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Home > Historical, Cultural, and Comparative Studies > Comparison of Buddhist Traditions > Theravada Practice of the Four Close Placements of Mindfulness

Theravada Practice of the Four Close Placements of Mindfulness

Alexander Berzin, March 2004
(based on Buddhadasa Bhikkhu. Mindfulness with Breathing. Boston: Wisdom, 1996.)

There are four close placements of mindfulness (dran-pa nyer-bzhag, Skt. smrtyupasthana, Pali: satipatthana): on the body, on the feelings, on the mind, and on the true nature of things (chos, Skt. dharma, Pali: dhamma). Mindfulness (dran-pa, Sanskrit: smrti, Pali: sati) is the mental factor which, like a mental glue, prevents us from losing an object of concentration. Although there are several variations in ways to practice them, here we shall examine the Thai Theravada methods as taught by Buddhadasa Bhikkhu.

Mindfulness Closely Placed on the Body

Through closely placing mindfulness on the different types of breath, we come to understand that the breath affects the body. We learn that controlling the breath leads to control of the body.

Mindfulness Closely Placed on the Feelings

Through closely placing mindfulness on the different kinds of feelings of happiness and unhappiness, we come to understand that the feelings affect the mind. We learn that controlling the feelings leads to control of the mind.

Mindfulness Closely Placed on the Mind

Through mindfulness closely placed on the different thoughts, we come to recognize when the thoughts are under the control of longing desire (‘dod-chags, Skt. raga, Pali: raga), hostility (zhe-sdang, Skt. dvesha, Pali: dosa) and naivety (gti-mug, Skt. moha, Pali: moha), and when they are not. We come to recognize when the mind is restless (rgod-pa, Skt. auddhatya, Pali: uddhacca, flightiness of mind) or content (bde-ba, Skt. su:kha, Pali: sukkha, happy) and exceptionally perceptive (lhag-mthong, Skt. vipashyana, Pali: vipassana), when it is distracted or concentrated, when it is bound or free. We learn to control the mind by controlling the thoughts, so that our minds can gain a supreme state of being freed. Thus, at this stage, we learn how to gain absorbed concentration (ting-nge-‘dzin, Skt. samadhi, Pali: samadhi). By learning to let go of restlessness and distracting rambling thoughts, we attain absorbed concentration. Such concentration has three qualities of being stable or firm, being purified of any disturbing factor, and being fit for application to anything.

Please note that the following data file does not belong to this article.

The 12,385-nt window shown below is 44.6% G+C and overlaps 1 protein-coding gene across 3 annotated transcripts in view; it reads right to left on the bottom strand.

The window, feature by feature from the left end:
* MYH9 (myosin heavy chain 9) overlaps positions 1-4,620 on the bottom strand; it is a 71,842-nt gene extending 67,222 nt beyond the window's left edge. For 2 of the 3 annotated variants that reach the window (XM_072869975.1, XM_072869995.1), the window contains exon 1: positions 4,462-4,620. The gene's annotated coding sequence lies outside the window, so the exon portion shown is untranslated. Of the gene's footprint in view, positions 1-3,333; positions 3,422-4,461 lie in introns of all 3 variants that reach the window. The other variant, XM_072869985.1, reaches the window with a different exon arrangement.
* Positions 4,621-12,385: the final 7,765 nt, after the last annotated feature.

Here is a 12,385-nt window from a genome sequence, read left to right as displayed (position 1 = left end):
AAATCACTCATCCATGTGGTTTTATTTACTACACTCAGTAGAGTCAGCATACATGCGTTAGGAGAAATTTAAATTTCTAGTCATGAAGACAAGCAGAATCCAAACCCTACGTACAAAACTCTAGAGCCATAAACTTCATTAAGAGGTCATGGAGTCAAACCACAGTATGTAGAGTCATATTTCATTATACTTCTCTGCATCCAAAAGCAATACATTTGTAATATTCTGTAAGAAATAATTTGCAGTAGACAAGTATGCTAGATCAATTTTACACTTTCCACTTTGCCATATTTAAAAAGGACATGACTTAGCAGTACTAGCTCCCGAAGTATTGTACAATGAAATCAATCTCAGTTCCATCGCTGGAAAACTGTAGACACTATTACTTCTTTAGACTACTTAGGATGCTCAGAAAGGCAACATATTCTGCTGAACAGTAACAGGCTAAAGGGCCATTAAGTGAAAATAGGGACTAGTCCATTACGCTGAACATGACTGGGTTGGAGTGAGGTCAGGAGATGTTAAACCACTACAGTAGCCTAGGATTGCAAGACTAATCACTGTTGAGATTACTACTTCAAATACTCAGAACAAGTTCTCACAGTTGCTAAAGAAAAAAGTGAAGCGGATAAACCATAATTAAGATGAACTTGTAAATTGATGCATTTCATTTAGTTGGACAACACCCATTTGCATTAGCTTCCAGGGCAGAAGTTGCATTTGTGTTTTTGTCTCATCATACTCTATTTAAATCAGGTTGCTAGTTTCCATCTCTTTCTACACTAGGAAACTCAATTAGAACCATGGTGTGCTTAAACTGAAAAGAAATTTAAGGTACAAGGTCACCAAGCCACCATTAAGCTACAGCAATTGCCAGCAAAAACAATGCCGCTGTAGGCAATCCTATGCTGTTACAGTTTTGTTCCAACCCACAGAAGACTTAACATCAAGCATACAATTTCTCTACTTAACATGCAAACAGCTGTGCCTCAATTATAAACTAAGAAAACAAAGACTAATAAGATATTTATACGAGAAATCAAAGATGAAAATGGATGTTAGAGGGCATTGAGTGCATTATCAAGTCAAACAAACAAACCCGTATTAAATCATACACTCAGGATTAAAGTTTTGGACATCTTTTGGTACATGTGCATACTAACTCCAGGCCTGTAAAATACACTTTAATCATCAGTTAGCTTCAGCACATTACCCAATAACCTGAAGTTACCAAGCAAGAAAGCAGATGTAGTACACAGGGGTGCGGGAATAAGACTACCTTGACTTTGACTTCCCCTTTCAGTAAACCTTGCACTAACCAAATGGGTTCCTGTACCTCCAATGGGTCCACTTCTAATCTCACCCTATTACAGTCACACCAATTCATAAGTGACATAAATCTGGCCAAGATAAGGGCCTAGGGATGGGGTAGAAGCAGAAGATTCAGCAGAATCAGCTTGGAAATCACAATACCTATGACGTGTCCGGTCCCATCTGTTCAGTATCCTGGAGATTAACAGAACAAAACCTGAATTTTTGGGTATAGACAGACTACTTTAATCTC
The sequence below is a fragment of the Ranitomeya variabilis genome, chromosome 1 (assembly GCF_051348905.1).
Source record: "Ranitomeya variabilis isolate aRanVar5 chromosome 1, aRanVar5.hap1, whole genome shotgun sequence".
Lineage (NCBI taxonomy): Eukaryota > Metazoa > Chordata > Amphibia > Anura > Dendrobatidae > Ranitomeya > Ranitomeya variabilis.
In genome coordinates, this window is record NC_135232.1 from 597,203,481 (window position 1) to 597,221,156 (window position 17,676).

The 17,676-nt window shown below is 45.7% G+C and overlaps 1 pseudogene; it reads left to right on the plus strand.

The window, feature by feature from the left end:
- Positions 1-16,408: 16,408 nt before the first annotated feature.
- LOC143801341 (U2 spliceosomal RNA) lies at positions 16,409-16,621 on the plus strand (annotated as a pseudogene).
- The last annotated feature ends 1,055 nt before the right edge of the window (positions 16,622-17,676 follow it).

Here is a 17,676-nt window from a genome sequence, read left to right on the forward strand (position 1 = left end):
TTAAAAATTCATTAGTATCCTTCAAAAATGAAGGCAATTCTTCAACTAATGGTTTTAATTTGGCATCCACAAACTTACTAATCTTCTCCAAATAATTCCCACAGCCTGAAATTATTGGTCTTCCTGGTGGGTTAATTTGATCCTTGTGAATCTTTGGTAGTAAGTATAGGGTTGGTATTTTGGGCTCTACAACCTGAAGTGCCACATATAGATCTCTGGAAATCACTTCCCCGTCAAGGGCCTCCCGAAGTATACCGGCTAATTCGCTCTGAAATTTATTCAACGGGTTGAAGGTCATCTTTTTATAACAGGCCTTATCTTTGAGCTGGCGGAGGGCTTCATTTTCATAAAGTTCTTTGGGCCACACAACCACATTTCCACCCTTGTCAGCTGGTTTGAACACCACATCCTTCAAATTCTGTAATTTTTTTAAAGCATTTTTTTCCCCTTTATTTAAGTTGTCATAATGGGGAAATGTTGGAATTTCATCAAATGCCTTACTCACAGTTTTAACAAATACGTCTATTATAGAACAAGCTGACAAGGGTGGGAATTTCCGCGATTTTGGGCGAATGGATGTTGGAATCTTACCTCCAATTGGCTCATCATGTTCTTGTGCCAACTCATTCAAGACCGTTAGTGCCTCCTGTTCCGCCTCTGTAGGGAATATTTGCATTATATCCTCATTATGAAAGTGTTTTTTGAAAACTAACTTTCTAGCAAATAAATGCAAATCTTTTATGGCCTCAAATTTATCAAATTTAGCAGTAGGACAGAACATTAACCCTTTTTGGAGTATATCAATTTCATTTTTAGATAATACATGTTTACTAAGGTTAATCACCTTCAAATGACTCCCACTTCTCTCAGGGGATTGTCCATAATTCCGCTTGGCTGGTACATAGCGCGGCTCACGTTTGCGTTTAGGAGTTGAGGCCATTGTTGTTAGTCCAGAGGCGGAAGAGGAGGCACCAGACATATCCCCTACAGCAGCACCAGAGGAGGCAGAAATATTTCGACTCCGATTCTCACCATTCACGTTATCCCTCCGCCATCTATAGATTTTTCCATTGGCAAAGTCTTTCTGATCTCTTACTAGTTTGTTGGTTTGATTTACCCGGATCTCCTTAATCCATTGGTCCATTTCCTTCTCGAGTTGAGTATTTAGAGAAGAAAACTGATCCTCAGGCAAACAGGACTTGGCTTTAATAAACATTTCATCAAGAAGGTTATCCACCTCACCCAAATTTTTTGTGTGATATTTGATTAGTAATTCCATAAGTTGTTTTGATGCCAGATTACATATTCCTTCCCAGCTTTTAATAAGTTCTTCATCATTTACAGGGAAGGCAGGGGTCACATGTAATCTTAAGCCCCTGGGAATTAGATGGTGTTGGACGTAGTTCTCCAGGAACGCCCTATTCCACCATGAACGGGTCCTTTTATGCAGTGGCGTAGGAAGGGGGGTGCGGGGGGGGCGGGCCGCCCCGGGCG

We then apply the skill of letting go to letting go of the four types of objects of the obtainer mental factors (len-pa, Skt. upadana) – the mental factors through which we obtain continuing samsaric rebirth. Through seeing the suffering that grasping on to them brings us, we let go of

  • sense objects to which we are attached,
  • distorted incorrect views, theories, opinions, and beliefs,
  • activities and practices based on religious and secular superstition and incorrect views,
  • everything that we are attached to as "me" and "mine."

Mindfulness Closely Placed on the Nature of Things

Through mindfulness closely placed on the first three objects once more, but now with absorbed concentration, we gain mindfulness closely placed on their natures. We focus mindfulness closely once more (1) on the breath, (2) on the feelings of zest (dga’-ba, Skt. priti, Pali: piti, fresh joyful interest) and the feelings of the happiness (delight) of contentment that results from our absorbed mindfulness, and then (3) on the thoughts. We observe their constant changing, and the constant changing of everything they affect, and thus we realize the nonstaticness (mi-rtag-pa, Skt. anitya, Pali: anicca, impermanence) of all affecting variables (‘dus-byas, Skt. samskara, Pali: sankhara, conditioned phenomena). Affecting variables include the factors that affect other factors, the factors that are affected by them, and the activity or process of something affecting something else. In realizing the nonstaticness of all of them, we also realize their nature of suffering (their never being satisfying) (sdug-bsngal, Skt: du:kha, Pali: dukkha).